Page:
Lamar Jackson's standoff with Ravens looking more like Aaron Rodgers vs. Packers every day
Lamar Jackson might have this agent thing figured out after all.
In what was arguably the most agent-like maneuver of Jackson’s stance of representing himself in negotiations with the Baltimore Ravens, the star NFL quarterback shared details of a contract extension offer that looked better on its face than it really was. Responding Tuesday to a report that he had turned down $200 million in guaranteed money, Jackson tweeted:
“133/3years fully guaranteed but I need a agent?"
133/3years fully guaranteed😒 but I need a agent? 🤣🤦🏾♂️
— Lamar Jackson (@Lj_era8) March 14, 2023
It was a lot to unpack in such a short tweet, starting with Jackson’s continued stance that he doesn’t need an agent to finish off a contract negotiation that is currently nowhere near finished. But aside from the lingering storyline about Jackson representing himself in a languishing high-stakes negotiation, there was the seemingly jaw-dropping suggestion from Jackson that he had been offered a three-year, fully guaranteed deal for $133 million. If true, it would be a contract that would arguably constitute a solid counteroffer from the Ravens, given that the short-term nature of it would have qualified Jackson for free agency again after the 2025 season, at which point he'll turn 29 years old. But as always, the devil is in the details, and according to a source familiar with the negotiations between Jackson and the Ravens, the quarterback had tweeted only a portion of that actual offer.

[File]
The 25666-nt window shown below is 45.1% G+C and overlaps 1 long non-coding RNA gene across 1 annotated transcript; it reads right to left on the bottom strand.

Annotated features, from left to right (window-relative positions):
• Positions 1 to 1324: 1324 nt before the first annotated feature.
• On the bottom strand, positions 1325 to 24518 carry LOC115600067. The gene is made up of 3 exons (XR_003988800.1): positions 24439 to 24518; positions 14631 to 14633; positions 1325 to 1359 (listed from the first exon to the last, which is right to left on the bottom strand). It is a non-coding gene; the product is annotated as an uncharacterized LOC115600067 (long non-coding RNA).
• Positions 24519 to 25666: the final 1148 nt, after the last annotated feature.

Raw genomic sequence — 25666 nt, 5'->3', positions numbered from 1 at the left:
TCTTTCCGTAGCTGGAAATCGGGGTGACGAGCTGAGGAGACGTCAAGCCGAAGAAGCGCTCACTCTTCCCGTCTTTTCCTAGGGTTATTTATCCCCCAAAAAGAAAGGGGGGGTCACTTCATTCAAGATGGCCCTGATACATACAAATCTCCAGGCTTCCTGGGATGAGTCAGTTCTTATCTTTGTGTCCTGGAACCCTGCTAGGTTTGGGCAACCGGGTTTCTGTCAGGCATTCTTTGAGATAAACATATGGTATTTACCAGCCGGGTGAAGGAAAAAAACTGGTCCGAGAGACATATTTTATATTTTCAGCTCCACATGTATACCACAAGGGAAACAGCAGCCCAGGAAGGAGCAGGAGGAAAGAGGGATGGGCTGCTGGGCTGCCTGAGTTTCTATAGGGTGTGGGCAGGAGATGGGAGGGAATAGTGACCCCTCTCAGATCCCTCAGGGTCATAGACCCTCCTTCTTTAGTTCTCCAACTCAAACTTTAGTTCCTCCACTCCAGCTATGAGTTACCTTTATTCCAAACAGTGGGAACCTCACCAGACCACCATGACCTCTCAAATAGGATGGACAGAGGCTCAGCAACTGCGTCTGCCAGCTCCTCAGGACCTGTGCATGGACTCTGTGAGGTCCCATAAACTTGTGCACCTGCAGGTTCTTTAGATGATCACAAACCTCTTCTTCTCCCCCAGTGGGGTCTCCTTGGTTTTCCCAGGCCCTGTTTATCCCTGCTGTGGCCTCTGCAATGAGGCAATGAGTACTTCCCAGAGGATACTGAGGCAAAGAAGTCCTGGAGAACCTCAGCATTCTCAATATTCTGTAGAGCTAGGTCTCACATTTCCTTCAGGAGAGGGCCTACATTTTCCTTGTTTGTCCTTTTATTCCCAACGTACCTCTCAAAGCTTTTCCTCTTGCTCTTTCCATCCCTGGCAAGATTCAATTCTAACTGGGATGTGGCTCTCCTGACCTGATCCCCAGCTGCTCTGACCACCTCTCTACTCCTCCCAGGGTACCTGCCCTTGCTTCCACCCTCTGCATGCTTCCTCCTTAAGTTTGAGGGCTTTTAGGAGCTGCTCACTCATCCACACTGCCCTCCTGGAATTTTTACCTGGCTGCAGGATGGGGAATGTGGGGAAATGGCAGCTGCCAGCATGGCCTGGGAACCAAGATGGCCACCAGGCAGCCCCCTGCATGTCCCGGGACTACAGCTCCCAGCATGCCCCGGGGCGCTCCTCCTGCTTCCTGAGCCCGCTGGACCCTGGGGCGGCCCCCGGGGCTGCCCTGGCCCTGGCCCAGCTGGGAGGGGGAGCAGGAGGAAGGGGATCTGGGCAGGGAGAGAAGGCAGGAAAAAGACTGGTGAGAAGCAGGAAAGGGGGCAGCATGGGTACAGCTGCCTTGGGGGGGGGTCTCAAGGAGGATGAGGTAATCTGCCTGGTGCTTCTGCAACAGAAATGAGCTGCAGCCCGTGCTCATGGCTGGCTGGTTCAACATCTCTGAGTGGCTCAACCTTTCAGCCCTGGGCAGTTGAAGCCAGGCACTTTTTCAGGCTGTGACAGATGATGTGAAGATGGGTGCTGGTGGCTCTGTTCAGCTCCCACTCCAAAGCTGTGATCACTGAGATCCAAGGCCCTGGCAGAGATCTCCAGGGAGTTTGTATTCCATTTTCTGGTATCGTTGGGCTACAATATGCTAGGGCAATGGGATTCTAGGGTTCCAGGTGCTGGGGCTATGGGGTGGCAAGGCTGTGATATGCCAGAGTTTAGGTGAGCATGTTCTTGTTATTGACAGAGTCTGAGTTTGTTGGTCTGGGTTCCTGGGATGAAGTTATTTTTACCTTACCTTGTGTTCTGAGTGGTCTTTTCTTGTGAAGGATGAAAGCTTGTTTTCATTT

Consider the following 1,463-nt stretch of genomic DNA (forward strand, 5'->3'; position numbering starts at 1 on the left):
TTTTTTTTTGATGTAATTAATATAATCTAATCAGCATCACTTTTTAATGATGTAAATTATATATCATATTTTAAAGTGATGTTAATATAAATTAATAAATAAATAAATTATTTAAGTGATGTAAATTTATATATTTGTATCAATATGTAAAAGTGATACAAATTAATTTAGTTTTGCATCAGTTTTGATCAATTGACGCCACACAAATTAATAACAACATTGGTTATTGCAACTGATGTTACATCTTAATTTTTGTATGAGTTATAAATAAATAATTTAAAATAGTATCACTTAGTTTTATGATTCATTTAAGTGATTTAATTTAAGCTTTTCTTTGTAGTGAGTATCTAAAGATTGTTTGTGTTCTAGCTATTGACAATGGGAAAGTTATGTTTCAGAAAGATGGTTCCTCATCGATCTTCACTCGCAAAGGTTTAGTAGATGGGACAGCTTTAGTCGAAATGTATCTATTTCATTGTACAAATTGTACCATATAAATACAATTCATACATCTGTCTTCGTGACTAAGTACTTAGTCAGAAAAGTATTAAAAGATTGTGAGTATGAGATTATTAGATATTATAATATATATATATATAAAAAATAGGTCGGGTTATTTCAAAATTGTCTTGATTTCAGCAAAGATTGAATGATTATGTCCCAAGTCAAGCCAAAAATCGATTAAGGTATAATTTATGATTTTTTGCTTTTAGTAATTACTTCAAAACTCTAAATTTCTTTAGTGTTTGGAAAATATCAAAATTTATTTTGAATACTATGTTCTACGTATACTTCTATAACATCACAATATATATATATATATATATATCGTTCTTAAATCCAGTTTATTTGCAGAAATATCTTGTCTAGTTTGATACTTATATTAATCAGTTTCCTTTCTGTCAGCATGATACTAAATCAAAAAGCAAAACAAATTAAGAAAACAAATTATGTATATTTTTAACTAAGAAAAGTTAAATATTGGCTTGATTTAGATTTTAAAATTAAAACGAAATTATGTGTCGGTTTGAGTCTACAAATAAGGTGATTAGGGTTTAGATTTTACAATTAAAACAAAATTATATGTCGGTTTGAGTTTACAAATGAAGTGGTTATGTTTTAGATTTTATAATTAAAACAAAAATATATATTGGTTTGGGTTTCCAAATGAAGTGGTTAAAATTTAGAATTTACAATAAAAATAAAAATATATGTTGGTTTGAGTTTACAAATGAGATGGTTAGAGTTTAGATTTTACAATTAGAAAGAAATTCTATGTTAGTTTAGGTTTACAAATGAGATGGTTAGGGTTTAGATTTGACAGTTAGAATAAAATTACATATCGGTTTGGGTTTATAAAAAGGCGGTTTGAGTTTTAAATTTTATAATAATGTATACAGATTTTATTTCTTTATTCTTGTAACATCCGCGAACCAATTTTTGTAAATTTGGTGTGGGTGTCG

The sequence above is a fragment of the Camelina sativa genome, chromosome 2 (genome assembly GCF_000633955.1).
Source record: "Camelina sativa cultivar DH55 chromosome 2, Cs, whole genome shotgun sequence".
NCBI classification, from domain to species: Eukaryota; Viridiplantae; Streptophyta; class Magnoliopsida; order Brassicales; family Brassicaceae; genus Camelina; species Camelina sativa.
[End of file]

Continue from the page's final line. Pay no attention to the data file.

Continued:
“[The tweet is] correct, but that’s only the first three years of guarantees in a five-year deal,” the source said. “That’s the guaranteed portion. But that part about the first three years is accurate.”
Which means as Jackson (the agent) tweeted about Jackson (the player), he made the Ravens' offer look better than it actually was. Because in the pantheon of NFL contracts, a three-year, straight-shot deal with full guarantees is far better than a five-year deal with only three years of guarantees.